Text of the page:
The INAO guarantees that all AOC products will hold to a rigorous set of clearly defined standards. The organization stresses that AOC products will be produced in a consistent and traditional manner with ingredients from specifically classified producers in designated geographical areas. The products must further be aged at least partially in the respective designated area.

Under French law, it is illegal to manufacture and sell a product under one of the AOC-controlled geographical indications if it does not comply with the criteria of the AOC. AOC products can be identified by a seal, which is printed on the label or, in the case of cheeses, on the rind. To prevent any possible misrepresentation, no part of an AOC name may be used on a label of a product not qualifying for that AOC.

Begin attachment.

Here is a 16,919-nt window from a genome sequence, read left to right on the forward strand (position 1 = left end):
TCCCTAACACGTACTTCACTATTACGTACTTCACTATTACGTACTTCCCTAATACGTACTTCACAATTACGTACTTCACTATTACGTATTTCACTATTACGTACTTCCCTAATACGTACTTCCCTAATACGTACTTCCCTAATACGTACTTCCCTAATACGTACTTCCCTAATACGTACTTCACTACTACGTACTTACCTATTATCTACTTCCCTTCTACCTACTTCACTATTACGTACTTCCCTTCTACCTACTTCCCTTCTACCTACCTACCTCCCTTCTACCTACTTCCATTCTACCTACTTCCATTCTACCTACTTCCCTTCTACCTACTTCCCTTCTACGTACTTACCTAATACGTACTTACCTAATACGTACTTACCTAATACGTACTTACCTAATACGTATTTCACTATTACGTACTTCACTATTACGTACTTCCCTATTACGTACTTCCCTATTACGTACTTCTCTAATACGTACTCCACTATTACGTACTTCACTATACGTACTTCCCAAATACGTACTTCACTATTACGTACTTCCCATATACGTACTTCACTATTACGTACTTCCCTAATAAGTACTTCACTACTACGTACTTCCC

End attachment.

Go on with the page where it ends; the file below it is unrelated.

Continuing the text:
This strict label policy can lead to confusion, especially in cases where towns share names with appellations. If the town of origin of a product contains a controlled appellation in its name, the producer (who is legally required to identify the place of origin on the product label but legally prohibited from using the full town's name unless the product is an approved AOC product) is enjoined from listing anything more than a cryptic postal code. For example, there are a dozen townships in l'Aude that have Cabardès in their names, several of which are not even within the geographical boundaries of the Cabardès AOC. Any vineyard that produces wine in one of those towns must not mention the name of the town of origin on the product labels.